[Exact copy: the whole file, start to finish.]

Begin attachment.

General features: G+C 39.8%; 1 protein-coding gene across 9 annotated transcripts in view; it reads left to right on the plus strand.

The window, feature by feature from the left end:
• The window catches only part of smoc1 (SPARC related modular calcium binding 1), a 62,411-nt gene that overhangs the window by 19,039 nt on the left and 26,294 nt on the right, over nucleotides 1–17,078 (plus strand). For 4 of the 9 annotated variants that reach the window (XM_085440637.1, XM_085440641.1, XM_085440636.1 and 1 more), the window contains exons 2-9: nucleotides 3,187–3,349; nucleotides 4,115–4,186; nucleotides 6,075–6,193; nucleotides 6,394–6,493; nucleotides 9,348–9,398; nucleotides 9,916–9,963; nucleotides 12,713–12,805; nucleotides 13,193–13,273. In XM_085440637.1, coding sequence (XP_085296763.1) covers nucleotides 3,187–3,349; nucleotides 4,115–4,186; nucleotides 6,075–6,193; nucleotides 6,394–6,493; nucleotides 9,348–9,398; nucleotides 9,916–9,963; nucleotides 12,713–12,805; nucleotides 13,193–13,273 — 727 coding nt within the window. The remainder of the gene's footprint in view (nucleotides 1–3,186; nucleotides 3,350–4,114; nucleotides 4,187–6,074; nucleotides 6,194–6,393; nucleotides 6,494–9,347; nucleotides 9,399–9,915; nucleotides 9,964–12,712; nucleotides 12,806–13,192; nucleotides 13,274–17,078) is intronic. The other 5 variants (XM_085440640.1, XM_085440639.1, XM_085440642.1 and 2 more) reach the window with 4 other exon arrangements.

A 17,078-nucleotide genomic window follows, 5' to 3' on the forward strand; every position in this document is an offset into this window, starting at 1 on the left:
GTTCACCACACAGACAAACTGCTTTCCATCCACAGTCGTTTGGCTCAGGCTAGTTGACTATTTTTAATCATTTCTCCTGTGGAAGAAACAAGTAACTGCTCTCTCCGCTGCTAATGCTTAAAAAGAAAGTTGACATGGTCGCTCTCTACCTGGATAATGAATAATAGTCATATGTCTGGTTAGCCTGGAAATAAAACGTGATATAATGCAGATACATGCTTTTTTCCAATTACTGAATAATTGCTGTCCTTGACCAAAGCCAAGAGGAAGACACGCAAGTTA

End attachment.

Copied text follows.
General features: G+C 39.8%; 1 protein-coding gene across 9 annotated transcripts in view; it reads left to right on the plus strand.

The window, feature by feature from the left end:
• The window catches only part of smoc1 (SPARC related modular calcium binding 1), a 62,411-nt gene that overhangs the window by 19,039 nt on the left and 26,294 nt on the right, over nucleotides 1–17,078 (plus strand). For 4 of the 9 annotated variants that reach the window (XM_085440637.1, XM_085440641.1, XM_085440636.1 and 1 more), the window contains exons 2-9: nucleotides 3,187–3,349; nucleotides 4,115–4,186; nucleotides 6,075–6,193; nucleotides 6,394–6,493; nucleotides 9,348–9,398; nucleotides 9,916–9,963; nucleotides 12,713–12,805; nucleotides 13,193–13,273. In XM_085440637.1, coding sequence (XP_085296763.1) covers nucleotides 3,187–3,349; nucleotides 4,115–4,186; nucleotides 6,075–6,193; nucleotides 6,394–6,493; nucleotides 9,348–9,398; nucleotides 9,916–9,963; nucleotides 12,713–12,805; nucleotides 13,193–13,273 — 727 coding nt within the window. The remainder of the gene's footprint in view (nucleotides 1–3,186; nucleotides 3,350–4,114; nucleotides 4,187–6,074; nucleotides 6,194–6,393; nucleotides 6,494–9,347; nucleotides 9,399–9,915; nucleotides 9,964–12,712; nucleotides 12,806–13,192; nucleotides 13,274–17,078) is intronic. The other 5 variants (XM_085440640.1, XM_085440639.1, XM_085440642.1 and 2 more) reach the window with 4 other exon arrangements.

A 17,078-nucleotide genomic window follows, 5' to 3' on the forward strand; every position in this document is an offset into this window, starting at 1 on the left:
GTTCACCACACAGACAAACTGCTTTCCATCCACAGTCGTTTGGCTCAGGCTAGTTGACTATTTTTAATCATTTCTCCTGTGGAAGAAACAAGTAACTGCTCTCTCCGCTGCTAATGCTTAAAAAGAAAGTTGACATGGTCGCTCTCTACCTGGATAATGAATAATAGTCATATGTCTGGTTAGCCTGGAAATAAAACGTGATATAATGCAGATACATGCTTTTTTCCAATTACTGAATAATTGCTGTCCTTGACCAAAGCCAAGAGGAAGACACGCAAGTTA